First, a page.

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Mississippi Blaze dedicate season to memory of teammate’s mom

At first glance it looks like a simple pink sticker on the back of a light blue batting helmet.

Then you get closer and look harder and see there is nothing simple about this sticker.

The familiar shape of a cancer ribbon reveals its importance and the name written in black ink announces that it is personal to these players.

For each game this season, the Mississippi Blaze softball team has worn this sticker of a pink cancer ribbon with the name “Squeekie” to honor a teammate’s mother who died in December.

Ettie “Squeekie” Waters, whose daughter Madison is a player on the Blaze, died Dec. 19 from breast cancer. The ribbon bears her nickname and serves as a constant reminder to the team, they are more than just a team they are a family.

“We just formed this team in the fall,” Blaze coach Nathan Karel said. “Some of the girls already knew each other. [Madison’s] mom was sick when we formed the team and ended up passing away. We are kind of like a family now, and we wanted to show her that we are here for her and she’s not alone.”

Madison and her father Glenn both said the first time they saw the ribbons it made them “happy and sad at the same time,” but that it continues to remind them of Squeekie’s presence in their lives.

“It lets her know her mom is still there with us, that people still care for my daughter,” Glenn said. “That people still love me daughter, that other people love and care about Madison and that they loved and cared about her mama as well.”

The ribbon may not look like much, but for a team and a young girl who just lost her mother, its impact is immeasurable.

“It is kind of hard to explain,” Madison said of how the team has come closer with the ribbon on their helmets. “When you make a play, they say good job. We used to not do that, but nowadays we do. If we make a mistake, they say’ it’s ok’ and they comfort us and support us even though we mess up.”

The softball field and a team that has become a family has also become a solace in the most difficult of times.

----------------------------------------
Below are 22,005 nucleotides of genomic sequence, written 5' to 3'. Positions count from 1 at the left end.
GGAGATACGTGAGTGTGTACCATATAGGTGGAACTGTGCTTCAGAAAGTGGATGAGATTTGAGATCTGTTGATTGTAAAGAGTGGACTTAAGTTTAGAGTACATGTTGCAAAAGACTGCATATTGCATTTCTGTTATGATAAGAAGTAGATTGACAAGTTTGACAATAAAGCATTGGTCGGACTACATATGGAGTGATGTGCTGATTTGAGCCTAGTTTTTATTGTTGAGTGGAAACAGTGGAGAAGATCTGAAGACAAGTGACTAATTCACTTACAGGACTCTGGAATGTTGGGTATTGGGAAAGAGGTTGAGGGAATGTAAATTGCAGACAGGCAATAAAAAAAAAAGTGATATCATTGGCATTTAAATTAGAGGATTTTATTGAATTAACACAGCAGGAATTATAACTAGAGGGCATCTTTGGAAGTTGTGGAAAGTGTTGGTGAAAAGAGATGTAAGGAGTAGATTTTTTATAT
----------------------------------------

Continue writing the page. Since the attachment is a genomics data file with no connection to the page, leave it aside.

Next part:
“It has helped her [Madison] a lot,” Glenn said of softball. “She’s gotten more confidence back and it gives her something to do to keep her mind off of it. It gives her something to do for her mother, because she tries to honor her mother whenever she plays. She knows her mama’s still watching her.”

Squeekie was not able to attend Madison’s game during the last year of her life, but now there is a constant reminder of her presence on the field at every game.

“It is pretty big to be able to be there for one of your players and be there doing something Madison likes to do and all the other girls and her [Madison] mom was big into softball,” Karel sad. “She would have loved us. Giving her something like softball to fall back on, I think it eases her mind.”

There have been ups and downs, wins and losses during the Blaze’s first season, but throughout it all they are playing for something more than just the total on the scoreboard.

“A couple of the girls are real sensitive to Madison, what happened and what she went through and is still going through,” Glenn said. “Those kids, it goes through their mind that it could be their mama that is gone. It makes them appreciate their mother more or it should.”

“You are playing for more. It is more than just a game,” Karel said,  “You really don’t understand how much time you spend together and how much more it is than just going out there and playing softball.”